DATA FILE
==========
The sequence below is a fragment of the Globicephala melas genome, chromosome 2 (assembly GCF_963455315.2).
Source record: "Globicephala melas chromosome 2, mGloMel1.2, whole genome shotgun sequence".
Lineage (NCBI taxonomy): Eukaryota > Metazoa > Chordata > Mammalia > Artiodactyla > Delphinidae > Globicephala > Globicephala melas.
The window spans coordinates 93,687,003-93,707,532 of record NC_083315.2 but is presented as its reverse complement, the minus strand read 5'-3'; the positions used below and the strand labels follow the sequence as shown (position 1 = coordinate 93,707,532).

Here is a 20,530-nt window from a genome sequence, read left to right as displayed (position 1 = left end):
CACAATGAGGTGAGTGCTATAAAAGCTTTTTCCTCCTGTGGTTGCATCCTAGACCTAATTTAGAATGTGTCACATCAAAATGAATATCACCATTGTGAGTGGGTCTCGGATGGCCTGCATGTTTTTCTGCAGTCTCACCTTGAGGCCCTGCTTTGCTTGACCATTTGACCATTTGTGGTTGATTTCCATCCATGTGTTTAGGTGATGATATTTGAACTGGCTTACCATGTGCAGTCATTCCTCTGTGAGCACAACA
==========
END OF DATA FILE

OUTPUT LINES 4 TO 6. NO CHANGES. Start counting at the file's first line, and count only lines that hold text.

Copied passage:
The window spans coordinates 93,687,003-93,707,532 of record NC_083315.2 but is presented as its reverse complement, the minus strand read 5'-3'; the positions used below and the strand labels follow the sequence as shown (position 1 = coordinate 93,707,532).

Here is a 20,530-nt window from a genome sequence, read left to right as displayed (position 1 = left end):
CACAATGAGGTGAGTGCTATAAAAGCTTTTTCCTCCTGTGGTTGCATCCTAGACCTAATTTAGAATGTGTCACATCAAAATGAATATCACCATTGTGAGTGGGTCTCGGATGGCCTGCATGTTTTTCTGCAGTCTCACCTTGAGGCCCTGCTTTGCTTGACCATTTGACCATTTGTGGTTGATTTCCATCCATGTGTTTAGGTGATGATATTTGAACTGGCTTACCATGTGCAGTCATTCCTCTGTGAGCACAACA